Too much is never enough.

God created us to be satisfied with enough. When we have the right amount, when we have our needs met, then we are working the way we are designed. We are built to have “enough.”

Too much is never enough. When we hear this, we usually think it means, “Even when we have too much, we still want (and believe we need) more; having ‘too much’ still does not fill us to the level of ‘enough,’ still does not satisfy us.” But in fact, too much is never enough because we have gone past “enough.” We have overfilled the tank, overinflated the tires, overwhelmed the mechanism. “Too much” is not good for us. We think we want “too much.” We think “Big Gulps” will make us happy, and we’re thrilled when we find that we can buy “Double Big Gulps.” Our new cars have larger cupholders so that we can carry sixty-four or one hundred twenty-eight ounces with us. We build bigger homes with more rooms than we need. We have more cars sitting in our garages and driveways than drivers in the home to drive them. We have overwhelmed our systems.

Target ran an ad campaign. They hung huge banners from their ceiling with pictures of all the great stuff you could buy in their store, and the banners randomly said, “WANT” or “NEED.” The Target marketing department was not trying to help us discern between our wants and needs. Quite the opposite. I walked around looking at the banners, with a bicycle helmet shouting “WANT” and a television set saying, “NEED.” I believe they were actually trying to muddle the line between the two categories. One Sunday in church, a precocious girl prayed after the children’s sermon, “God, give us what we want. Because what we want is what we need.” We all laughed and clapped when she finished praying. But I keep thinking about how untrue that is for us. What we have come to want is most definitely not what we need. I suspect most of us have lost track of what our actual needs are. God has blessed us by meeting our needs; we receive that blessing and want more.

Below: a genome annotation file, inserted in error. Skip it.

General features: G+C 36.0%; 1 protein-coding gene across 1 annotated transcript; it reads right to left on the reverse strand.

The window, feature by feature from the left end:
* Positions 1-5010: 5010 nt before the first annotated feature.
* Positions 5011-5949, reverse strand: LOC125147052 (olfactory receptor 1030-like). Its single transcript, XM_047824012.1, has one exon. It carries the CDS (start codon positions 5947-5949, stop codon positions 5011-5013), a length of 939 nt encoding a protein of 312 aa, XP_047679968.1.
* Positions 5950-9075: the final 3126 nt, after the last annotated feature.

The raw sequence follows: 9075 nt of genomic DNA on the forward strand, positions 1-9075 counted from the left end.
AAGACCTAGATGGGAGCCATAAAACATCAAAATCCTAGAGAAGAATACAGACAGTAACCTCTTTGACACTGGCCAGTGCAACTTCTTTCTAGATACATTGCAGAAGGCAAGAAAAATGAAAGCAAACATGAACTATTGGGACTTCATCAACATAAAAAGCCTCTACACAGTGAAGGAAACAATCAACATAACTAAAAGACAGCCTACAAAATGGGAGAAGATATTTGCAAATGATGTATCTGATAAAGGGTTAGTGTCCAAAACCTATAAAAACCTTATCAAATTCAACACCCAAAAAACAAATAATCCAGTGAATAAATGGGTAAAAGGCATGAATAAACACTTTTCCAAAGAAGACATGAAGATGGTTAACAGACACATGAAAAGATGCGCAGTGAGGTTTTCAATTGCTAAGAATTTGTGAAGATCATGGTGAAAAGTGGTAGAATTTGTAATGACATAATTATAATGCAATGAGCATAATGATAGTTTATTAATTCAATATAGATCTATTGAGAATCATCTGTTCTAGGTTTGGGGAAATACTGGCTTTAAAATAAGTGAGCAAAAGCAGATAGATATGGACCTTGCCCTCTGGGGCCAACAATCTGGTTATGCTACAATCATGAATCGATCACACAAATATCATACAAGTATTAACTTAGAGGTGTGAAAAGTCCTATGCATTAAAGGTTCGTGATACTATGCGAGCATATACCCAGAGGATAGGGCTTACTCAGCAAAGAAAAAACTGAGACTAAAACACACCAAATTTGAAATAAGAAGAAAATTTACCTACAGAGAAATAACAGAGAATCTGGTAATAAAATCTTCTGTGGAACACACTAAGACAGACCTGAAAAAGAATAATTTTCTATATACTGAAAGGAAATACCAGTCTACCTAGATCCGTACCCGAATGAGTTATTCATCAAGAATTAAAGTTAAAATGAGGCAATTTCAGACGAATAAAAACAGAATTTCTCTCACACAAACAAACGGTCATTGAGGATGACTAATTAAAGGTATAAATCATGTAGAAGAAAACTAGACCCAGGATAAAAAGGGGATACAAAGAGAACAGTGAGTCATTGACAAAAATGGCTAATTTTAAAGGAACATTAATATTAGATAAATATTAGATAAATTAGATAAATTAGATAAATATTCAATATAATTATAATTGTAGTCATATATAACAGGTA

Scripture tells us that wanting more than we need is bad for us. Do we believe that? The Biblical writers use words like “greed” and “gluttony.” Proverbs: “Human eyes are never satisfied.” When I discussed this with my young adult group, one of them suggested that this goes back to Adam and Eve, desiring what they cannot have. Maybe all sinful hearts desire more than they need, but we are a people who often can indulge this desire. When God gives us more than we need, he intends for us to share. Repeatedly we hear that there is enough food in the world for everyone if it were distributed properly.

We’ve traveled so far down the road of having too much, we now have a hard time believing that it’s bad for us. Doctors tell us that obesity in the US, especially in children, has reached epidemic levels. But we still want the oversized indulgence, be it a vacation home larger than our family needs for our full-time dwelling or an iPhone that has more apps than we could use in a lifetime. We have acquired a taste for gluttony and we simply don’t believe when God tells us that it’s bad for us and can never make us happy.